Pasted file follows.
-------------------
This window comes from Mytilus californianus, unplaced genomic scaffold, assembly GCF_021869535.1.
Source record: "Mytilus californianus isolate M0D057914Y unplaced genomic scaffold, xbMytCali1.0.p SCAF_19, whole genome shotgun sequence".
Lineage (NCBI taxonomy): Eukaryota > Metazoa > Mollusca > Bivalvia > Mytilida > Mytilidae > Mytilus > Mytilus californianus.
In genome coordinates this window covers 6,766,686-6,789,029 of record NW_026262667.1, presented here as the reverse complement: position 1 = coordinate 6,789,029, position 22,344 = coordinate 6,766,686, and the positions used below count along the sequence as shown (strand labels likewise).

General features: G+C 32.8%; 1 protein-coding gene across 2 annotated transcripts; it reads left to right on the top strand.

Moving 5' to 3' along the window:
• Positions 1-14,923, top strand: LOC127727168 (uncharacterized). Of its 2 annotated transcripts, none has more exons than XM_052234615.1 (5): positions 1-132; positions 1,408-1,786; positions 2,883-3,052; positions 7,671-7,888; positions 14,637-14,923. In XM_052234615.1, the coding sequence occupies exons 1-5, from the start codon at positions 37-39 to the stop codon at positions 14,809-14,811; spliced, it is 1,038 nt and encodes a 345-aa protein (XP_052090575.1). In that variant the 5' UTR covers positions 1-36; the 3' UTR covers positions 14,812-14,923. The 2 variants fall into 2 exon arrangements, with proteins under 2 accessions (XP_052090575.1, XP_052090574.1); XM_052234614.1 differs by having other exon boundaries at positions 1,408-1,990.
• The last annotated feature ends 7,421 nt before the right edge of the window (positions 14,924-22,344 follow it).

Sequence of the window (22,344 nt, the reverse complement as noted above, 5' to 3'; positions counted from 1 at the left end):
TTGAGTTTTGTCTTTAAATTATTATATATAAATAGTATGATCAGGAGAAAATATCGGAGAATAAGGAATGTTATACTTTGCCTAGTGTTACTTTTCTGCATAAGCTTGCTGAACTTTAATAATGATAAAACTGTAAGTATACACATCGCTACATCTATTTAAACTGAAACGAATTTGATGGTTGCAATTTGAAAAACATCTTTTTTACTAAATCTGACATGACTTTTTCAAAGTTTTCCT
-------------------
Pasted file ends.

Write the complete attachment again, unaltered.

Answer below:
This window comes from Mytilus californianus, unplaced genomic scaffold, assembly GCF_021869535.1.
Source record: "Mytilus californianus isolate M0D057914Y unplaced genomic scaffold, xbMytCali1.0.p SCAF_19, whole genome shotgun sequence".
Lineage (NCBI taxonomy): Eukaryota > Metazoa > Mollusca > Bivalvia > Mytilida > Mytilidae > Mytilus > Mytilus californianus.
In genome coordinates this window covers 6,766,686-6,789,029 of record NW_026262667.1, presented here as the reverse complement: position 1 = coordinate 6,789,029, position 22,344 = coordinate 6,766,686, and the positions used below count along the sequence as shown (strand labels likewise).

General features: G+C 32.8%; 1 protein-coding gene across 2 annotated transcripts; it reads left to right on the top strand.

Moving 5' to 3' along the window:
• Positions 1-14,923, top strand: LOC127727168 (uncharacterized). Of its 2 annotated transcripts, none has more exons than XM_052234615.1 (5): positions 1-132; positions 1,408-1,786; positions 2,883-3,052; positions 7,671-7,888; positions 14,637-14,923. In XM_052234615.1, the coding sequence occupies exons 1-5, from the start codon at positions 37-39 to the stop codon at positions 14,809-14,811; spliced, it is 1,038 nt and encodes a 345-aa protein (XP_052090575.1). In that variant the 5' UTR covers positions 1-36; the 3' UTR covers positions 14,812-14,923. The 2 variants fall into 2 exon arrangements, with proteins under 2 accessions (XP_052090575.1, XP_052090574.1); XM_052234614.1 differs by having other exon boundaries at positions 1,408-1,990.
• The last annotated feature ends 7,421 nt before the right edge of the window (positions 14,924-22,344 follow it).

Sequence of the window (22,344 nt, the reverse complement as noted above, 5' to 3'; positions counted from 1 at the left end):
TTGAGTTTTGTCTTTAAATTATTATATATAAATAGTATGATCAGGAGAAAATATCGGAGAATAAGGAATGTTATACTTTGCCTAGTGTTACTTTTCTGCATAAGCTTGCTGAACTTTAATAATGATAAAACTGTAAGTATACACATCGCTACATCTATTTAAACTGAAACGAATTTGATGGTTGCAATTTGAAAAACATCTTTTTTACTAAATCTGACATGACTTTTTCAAAGTTTTCCT